China has had its fair share of food safety issues over the past several years (remember the 300,000 kids sickened and at least 6 killed by melamine-tainted milk?), resulting in a global negative perception over the safety of Chinese-made food products.
In response to concerns over the safety of its food supply, it was announced that China would be strengthening its food safety system by, in part, adopting a new efficiency measurement system to assess the quality of supervision and inspections being conducted by local governments tasked with food safety oversight.
At a press conference in Beijing on Tuesday, the General Administration of Quality Supervision, Inspection and Quarantine and the China Association for Quality announced that they consider the adoption of such an assessment system to be their primary task in 2011.
The announcement said the country will also establish a means this year of reporting the results of quality analyses in a timely manner.
Speaking at a national conference in January, Zhi Shuping, director of the General Administration of Quality Supervision, Inspection and Quarantine, became the first to propose the creation of a system to be used to assess the attempts of local governments and officials to ensure food safety and quality.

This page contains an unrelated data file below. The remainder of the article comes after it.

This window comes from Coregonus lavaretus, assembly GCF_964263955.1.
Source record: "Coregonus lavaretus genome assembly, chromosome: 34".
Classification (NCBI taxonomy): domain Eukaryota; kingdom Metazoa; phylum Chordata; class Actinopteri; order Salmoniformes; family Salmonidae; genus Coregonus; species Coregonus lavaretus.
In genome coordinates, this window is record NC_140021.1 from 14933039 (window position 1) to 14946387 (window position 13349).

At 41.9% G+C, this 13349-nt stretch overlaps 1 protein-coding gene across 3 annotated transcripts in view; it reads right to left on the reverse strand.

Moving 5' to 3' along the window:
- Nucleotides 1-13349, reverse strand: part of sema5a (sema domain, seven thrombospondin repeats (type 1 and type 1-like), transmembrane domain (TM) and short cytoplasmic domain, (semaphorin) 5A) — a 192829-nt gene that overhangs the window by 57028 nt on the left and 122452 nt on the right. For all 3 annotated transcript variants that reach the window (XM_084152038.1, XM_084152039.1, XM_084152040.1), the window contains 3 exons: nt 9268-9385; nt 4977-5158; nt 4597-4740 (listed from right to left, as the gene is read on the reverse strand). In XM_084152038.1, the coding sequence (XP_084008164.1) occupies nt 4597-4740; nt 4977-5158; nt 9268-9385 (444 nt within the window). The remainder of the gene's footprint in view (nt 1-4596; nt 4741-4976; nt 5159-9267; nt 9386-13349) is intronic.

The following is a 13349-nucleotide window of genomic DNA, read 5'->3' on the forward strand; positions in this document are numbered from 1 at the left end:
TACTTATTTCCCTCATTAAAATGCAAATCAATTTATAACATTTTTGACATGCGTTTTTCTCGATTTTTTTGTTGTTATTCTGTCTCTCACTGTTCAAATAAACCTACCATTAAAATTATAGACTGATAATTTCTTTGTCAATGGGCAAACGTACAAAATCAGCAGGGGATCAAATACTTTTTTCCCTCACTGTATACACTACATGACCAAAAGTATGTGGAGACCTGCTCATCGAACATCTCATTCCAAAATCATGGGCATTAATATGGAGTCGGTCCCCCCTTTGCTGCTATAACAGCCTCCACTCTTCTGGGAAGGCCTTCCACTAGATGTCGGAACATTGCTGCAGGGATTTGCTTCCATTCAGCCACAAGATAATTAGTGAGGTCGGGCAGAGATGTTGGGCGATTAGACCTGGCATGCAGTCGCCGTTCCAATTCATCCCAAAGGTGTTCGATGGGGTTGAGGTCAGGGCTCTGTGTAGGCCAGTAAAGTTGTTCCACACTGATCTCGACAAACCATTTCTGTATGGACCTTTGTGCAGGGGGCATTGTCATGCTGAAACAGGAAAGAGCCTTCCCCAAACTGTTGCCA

It is being reported in the media, however, that fewer than half of the 2,862 county quality inspections centers in China, which amount to about 1,100 centers, are capable of carrying out food safety inspection tests. A new food safety assessment system may thus be difficult to implement if over half of the centers lack the equipment necessary to conduct food safety testing.
Wu Jinsheng, director of the technology department with the administration, said in January that the government will spend enough to double in the next five years the number of counties that are capable of conducting food safety tests.
China’s announcement comes only two weeks after the latest food safety scandal to hit China became public. China Central Television reported that Jiyuan Shuanghui Food Co Ltd, an affiliate of the country’s largest meat processor, Shuanghui Group, had purchased pigs fed with clenbuterol, an illegal additive used to produce leaner pork, but which is poisonous to humans if ingested.
The report said tarnished meat was able to enter the market in part because local quarantine officials allowed pig farmers to choose which pork samples they would submit for testing.
Sang Liwei, a food safety lawyer in Beijing and a representative of the Global Food Safety Forum, a non-government organization, praised the punishments meted out to the responsible officials and said such actions effectively remind officials of their duties.